Although Oxycontin is no longer available in Ontario, its ban is leaving a whole new set of problems in its wake. According to TheWhig.com, Ron Shore, director of Kingston Community Health Centers said, "I've never seen anything like this. This is the biggest shift in drug consumption patterns, I imagine, in Ontario's history because you have tens of thousands of people who use Oxycontin are switching into other narcotics."
Shore also said that most of the people addicted to the painkiller are "novices when it comes to other drugs." Last month, Oxycontin was replaced with a more tamper-resistant formula, OxyNeo. According to Shore, other drugs are filling the void left by Oxycontin. Fentanyl, which is an opiate in a patch form, is now highly sought after, and some users are turning to heroin and even crystal meth. Shore said, "The big problem is a lot of these people weren't involved in the illicit market before. They were either getting Oxycontin from a physician or they were buying a pharmaceutical pill illicitly, but it was always a pharmaceutical pill. Now imagine trying to boil down a Fentanyl patch or inject heroin, and you've never done that before. So the risk of overdose is much higher on all these other drugs, especially heroin."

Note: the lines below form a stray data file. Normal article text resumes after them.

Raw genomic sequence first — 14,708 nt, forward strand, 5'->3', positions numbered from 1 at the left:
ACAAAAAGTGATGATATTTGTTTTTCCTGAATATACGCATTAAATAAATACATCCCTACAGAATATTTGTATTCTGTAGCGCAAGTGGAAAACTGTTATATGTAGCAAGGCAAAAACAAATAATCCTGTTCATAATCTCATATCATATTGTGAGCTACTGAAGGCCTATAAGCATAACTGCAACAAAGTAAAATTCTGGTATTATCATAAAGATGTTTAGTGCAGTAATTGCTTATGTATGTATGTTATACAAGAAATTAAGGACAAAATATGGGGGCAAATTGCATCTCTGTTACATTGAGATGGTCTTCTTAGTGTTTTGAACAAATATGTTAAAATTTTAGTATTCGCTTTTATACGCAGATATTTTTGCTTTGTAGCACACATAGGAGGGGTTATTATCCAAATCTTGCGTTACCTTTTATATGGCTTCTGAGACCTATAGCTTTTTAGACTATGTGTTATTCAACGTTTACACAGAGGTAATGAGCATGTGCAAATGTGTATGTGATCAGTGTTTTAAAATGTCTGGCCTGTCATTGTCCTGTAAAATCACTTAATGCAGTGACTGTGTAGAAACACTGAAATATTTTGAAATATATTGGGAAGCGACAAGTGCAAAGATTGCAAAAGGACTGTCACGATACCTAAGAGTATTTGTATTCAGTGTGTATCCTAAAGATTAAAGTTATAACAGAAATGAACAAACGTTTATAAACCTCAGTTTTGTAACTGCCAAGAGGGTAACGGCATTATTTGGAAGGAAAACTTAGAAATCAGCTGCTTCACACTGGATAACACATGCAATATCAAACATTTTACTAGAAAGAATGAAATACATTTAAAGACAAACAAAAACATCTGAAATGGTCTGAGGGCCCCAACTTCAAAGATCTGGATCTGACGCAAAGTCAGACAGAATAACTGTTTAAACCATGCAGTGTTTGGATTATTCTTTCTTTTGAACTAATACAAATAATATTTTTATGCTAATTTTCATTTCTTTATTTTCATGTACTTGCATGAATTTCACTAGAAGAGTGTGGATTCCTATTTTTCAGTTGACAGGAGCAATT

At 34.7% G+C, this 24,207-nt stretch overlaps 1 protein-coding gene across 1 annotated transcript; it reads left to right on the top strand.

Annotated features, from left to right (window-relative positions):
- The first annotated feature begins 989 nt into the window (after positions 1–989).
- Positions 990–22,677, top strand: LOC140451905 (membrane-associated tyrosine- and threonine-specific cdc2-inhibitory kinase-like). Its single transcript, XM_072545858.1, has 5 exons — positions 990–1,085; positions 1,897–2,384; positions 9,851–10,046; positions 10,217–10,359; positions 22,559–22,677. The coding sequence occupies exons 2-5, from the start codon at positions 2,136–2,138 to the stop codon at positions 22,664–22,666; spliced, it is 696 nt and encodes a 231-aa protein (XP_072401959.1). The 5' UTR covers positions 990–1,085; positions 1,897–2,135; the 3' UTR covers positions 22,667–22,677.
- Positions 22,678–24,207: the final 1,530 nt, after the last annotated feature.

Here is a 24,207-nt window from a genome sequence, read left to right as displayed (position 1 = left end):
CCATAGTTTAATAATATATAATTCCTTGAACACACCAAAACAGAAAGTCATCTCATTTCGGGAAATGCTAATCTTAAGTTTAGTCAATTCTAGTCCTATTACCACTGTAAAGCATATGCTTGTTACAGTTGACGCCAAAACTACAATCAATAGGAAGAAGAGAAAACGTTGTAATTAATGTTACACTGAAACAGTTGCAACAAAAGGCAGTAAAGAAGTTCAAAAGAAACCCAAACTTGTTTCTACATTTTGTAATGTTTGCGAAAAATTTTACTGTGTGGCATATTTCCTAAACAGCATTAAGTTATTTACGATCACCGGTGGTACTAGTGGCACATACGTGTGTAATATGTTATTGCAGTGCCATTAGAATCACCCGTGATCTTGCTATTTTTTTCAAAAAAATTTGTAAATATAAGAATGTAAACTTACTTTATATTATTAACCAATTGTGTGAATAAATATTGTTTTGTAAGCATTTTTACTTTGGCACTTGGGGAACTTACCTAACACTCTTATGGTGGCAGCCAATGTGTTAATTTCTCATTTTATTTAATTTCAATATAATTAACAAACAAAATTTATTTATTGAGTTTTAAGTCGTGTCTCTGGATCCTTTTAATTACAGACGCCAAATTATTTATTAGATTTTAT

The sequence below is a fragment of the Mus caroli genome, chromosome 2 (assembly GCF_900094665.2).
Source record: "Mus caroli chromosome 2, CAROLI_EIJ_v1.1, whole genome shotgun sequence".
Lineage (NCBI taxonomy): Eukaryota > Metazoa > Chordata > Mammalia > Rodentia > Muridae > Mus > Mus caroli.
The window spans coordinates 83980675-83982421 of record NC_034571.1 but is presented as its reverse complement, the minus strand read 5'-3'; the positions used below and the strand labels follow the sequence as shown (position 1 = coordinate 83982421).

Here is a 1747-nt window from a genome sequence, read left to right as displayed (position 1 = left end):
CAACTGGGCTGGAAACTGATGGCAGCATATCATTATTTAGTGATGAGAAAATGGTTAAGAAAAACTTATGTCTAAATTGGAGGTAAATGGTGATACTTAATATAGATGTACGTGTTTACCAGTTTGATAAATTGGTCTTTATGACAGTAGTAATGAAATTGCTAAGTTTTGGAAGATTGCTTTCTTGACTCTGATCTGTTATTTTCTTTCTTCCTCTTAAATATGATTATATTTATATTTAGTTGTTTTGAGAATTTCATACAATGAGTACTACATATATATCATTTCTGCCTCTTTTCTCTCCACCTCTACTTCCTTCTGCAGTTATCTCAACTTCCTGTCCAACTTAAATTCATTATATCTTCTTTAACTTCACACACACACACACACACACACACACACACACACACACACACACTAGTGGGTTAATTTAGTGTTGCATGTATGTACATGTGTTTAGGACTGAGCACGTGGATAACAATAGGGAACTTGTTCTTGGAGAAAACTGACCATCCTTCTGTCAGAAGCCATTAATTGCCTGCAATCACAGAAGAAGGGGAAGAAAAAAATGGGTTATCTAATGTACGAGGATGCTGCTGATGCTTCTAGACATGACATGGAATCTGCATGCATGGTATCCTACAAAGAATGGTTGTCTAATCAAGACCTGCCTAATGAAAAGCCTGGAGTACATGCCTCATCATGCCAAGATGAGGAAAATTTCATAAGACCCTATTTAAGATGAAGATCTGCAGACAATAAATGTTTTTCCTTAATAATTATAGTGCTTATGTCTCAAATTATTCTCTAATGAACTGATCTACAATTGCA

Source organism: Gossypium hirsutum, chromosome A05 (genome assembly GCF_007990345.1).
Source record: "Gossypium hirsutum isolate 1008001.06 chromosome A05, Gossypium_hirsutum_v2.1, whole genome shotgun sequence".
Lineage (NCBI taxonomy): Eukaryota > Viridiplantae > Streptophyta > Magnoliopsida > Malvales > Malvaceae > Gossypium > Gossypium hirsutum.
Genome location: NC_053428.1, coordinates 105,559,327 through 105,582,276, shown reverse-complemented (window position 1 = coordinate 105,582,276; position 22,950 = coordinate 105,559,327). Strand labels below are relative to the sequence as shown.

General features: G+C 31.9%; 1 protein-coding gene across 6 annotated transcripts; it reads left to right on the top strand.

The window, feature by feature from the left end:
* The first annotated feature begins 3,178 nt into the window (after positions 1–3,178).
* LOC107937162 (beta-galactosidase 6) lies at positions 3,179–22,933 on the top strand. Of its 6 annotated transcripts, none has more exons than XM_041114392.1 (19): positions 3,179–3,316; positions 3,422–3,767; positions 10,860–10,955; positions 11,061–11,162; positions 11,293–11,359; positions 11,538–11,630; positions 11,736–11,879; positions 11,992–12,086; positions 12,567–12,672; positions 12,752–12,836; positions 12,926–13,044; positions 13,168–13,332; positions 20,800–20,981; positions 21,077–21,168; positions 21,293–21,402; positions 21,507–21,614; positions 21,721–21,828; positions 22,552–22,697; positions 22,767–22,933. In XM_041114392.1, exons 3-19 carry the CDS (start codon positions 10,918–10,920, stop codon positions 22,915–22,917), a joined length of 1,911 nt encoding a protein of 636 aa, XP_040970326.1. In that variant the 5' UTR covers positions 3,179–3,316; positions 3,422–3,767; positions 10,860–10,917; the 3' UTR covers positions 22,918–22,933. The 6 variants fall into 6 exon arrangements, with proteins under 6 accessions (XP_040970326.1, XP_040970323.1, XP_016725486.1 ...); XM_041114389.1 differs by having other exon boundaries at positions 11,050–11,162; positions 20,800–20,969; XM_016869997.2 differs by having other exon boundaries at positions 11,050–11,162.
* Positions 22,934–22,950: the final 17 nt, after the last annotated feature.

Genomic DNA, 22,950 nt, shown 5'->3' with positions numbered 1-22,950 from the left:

Shore has also seen an emergence of crystal meth on the market. He explains, "For people who cannot obtain another opioid, they may transfer into another drug classification." (I can personally attest to the fact that crystal meth does make you forget about opiate withdrawal symptoms, a little.) Shore also claims there has been an increase in his agency's methadone treatment centers, which are now filled to capacity.
Although Oxycontin is no longer available from a pharmacy, it can still be obtained on the illicit market, but the price has doubled. Shore said, "There's a surplus of it, there's a pool that's still in circulation."
Not only are people turning to other drugs, they are also finding ways to circumvent OxyNeo's safeguards. Shore said, "We're also seeing and hearing clients reporting a 'workaround' for OxyNeo, which means people have figured out multiple methods to break down the OxyNeo into a substance they can either inject or snort, and that involves using either a microwave or freezer or breaking it down with the use of another chemical powder."
Shore does admit that this situation has made doctors more knowledgable to help patients cope with pain. He said, "A lot of physicians are doing good work to try and maintain people from getting into the illicit market, treat the previous Oxycontin, treat chronic pain, so there are a lot of physicians trying to continue to treat people using other tools and opioids."
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